The Grand Ole Opry member died on Saturday at the age of 89.
Stonewall jackson – who made history in 1959 as the first artist to join the Grand Ole Opry before signing a recording contract – has been mourned by friends and admirers after the music legend’s death country Saturday at the age of 89.
“I had the pleasure of working a few gigs with Stonewall early in my career,” said TG Sheppard. “He always lit up every room he walked into. He was truly one of the great legends and pioneers of our industry. Gone, but never forgotten! “
Jackson “was a real character,” said Rhonda Vincent. “His style was reflected in everything he did. Most recently, I was driving through Nashville and noticed that his tourist bus was parked. Oh, the stories this bus could tell. He didn’t apologize for who he was. I admired his courage and the way he stood up for what he believed in. My sincere condolences to his family.
David Frizzell recalls: “I first met Stonewall in the late 1950s, just before entering the Air Force while working with my brother Lefty. Stonewall was always a lot of fun to be around and I loved hearing him sing all of his hit songs on the packages. It was always an honor to be on the same stage with him.
“The Grand Ole Opry has always been a meeting place for all artists,” said Lee Greenwood, “and I am saddened to hear of Stonewall’s passing. Although Stonewall and I have never recorded or performed together outside of the Opry, his songs have had and always will have a lasting impact on country music. Stonewall will be missed.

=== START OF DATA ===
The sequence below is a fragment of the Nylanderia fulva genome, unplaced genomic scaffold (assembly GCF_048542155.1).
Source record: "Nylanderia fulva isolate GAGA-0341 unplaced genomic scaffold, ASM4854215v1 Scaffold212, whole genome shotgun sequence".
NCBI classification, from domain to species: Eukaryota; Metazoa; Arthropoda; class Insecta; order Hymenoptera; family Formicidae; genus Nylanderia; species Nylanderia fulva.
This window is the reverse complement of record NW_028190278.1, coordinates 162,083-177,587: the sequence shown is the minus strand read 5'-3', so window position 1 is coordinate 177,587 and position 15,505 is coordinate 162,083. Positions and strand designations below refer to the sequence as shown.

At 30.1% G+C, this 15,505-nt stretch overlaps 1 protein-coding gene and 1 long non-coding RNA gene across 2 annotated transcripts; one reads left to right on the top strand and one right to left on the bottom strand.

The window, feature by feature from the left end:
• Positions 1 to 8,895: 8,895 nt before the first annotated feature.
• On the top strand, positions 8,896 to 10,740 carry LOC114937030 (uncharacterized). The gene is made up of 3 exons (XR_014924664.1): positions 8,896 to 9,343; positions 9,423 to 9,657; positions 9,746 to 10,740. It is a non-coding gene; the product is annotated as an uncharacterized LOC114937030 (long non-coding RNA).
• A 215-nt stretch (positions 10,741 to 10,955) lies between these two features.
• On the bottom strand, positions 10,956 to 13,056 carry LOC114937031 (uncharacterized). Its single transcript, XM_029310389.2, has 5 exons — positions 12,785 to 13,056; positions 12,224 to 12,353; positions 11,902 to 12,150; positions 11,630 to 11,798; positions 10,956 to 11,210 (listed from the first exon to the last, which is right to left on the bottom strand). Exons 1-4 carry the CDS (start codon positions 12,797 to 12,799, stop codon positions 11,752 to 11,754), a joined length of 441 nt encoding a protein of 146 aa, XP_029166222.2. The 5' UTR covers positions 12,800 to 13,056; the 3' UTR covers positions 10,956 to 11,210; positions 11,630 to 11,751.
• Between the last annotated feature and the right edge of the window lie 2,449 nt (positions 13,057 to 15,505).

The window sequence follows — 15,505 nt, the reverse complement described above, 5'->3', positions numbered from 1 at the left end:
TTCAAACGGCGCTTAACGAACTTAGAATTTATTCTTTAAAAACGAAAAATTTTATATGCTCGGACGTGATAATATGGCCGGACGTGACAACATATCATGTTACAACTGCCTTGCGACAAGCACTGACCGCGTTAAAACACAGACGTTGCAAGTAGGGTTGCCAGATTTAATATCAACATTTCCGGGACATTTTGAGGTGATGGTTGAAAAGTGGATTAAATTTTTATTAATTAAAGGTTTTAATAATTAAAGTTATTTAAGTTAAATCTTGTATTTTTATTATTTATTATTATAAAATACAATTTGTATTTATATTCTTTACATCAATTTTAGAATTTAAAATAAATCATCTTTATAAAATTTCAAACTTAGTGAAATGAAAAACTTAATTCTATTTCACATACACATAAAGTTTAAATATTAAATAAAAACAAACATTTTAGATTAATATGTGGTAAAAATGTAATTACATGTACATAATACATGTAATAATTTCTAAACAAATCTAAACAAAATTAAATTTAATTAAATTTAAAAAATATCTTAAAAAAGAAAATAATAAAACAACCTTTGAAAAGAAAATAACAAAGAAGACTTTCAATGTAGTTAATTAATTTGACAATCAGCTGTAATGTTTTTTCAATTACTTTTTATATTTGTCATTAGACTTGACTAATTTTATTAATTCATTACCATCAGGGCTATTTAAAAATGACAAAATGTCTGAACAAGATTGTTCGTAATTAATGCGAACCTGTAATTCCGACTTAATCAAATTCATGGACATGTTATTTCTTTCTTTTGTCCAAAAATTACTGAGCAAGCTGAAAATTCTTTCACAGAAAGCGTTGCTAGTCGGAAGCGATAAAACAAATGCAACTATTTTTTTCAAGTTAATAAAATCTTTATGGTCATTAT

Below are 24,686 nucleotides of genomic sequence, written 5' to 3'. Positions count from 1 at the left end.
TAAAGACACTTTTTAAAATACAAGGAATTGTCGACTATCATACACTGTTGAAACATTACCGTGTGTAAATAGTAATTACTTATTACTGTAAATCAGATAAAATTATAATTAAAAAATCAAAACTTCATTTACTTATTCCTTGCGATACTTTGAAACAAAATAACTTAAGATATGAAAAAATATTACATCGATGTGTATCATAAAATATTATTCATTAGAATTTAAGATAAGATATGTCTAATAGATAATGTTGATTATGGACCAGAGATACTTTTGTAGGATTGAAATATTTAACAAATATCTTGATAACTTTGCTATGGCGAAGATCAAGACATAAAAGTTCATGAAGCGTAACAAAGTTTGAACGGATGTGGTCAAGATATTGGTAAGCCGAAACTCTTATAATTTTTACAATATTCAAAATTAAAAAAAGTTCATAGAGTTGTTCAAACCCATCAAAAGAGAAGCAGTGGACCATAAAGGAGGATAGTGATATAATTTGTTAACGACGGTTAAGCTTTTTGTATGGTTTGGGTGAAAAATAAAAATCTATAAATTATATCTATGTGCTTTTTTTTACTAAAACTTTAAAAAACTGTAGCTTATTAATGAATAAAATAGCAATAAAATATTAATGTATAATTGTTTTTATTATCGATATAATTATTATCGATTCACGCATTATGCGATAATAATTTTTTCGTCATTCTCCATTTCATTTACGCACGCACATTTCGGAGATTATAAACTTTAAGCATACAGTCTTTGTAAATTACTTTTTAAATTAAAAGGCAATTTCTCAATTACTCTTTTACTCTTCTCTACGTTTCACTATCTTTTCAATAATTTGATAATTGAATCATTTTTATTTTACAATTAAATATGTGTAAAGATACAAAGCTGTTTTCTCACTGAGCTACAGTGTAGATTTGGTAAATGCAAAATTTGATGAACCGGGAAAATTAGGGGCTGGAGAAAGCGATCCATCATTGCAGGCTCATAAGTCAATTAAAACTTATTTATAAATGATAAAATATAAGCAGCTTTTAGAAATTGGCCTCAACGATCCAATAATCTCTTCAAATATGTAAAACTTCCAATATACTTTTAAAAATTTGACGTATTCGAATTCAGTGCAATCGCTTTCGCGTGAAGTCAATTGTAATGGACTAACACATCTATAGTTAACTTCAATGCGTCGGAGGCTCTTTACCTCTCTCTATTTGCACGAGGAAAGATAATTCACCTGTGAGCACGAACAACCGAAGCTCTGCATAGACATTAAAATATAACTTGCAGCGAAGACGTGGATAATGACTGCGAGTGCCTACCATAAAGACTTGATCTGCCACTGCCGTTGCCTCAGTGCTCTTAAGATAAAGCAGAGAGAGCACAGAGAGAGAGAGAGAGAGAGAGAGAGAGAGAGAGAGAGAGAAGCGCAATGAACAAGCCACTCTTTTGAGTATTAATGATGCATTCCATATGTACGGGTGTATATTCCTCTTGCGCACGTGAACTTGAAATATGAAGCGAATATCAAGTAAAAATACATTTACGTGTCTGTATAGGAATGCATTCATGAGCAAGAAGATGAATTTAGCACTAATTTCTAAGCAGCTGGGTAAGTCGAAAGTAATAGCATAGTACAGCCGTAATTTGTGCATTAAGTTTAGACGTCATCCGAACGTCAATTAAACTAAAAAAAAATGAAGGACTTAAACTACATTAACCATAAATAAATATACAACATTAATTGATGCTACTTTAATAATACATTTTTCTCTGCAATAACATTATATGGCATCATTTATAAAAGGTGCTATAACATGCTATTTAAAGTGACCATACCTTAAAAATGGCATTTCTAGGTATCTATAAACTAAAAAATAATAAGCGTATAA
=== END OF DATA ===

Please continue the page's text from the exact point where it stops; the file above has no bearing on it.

Jackson – described with admiration by Joe Bonsall of the Oak Ridge Boys as “one of the honky-tonk heroes of the 50s and 60s” – recorded his first hit single in 1958 with “Life to Go”, a song written by a youngster George Jones. He followed this up with charts such as “Waterloo” (which became his flagship song), “Smoke Along the Track”, “Don’t Be Angry”, “I Washed My Hands in Muddy Water” and “BJ the DJ “
Over the course of his decades-long career, Stonewall landed 44 singles on the Billboard country charts. The late Porter Wagoner would feature Jackson on his show saying he came to the Opry “with a heart full of love and a bag full of songs.” Its release in 1971 Recorded live at the Grand Ole Opry was the first live album ever recorded at Nashville’s “Mother Church of Country Music”, the Ryman Auditorium.
Saturday’s Grand Ole Opry performance was dedicated to Stonewall Jackson. Other arrangements are pending.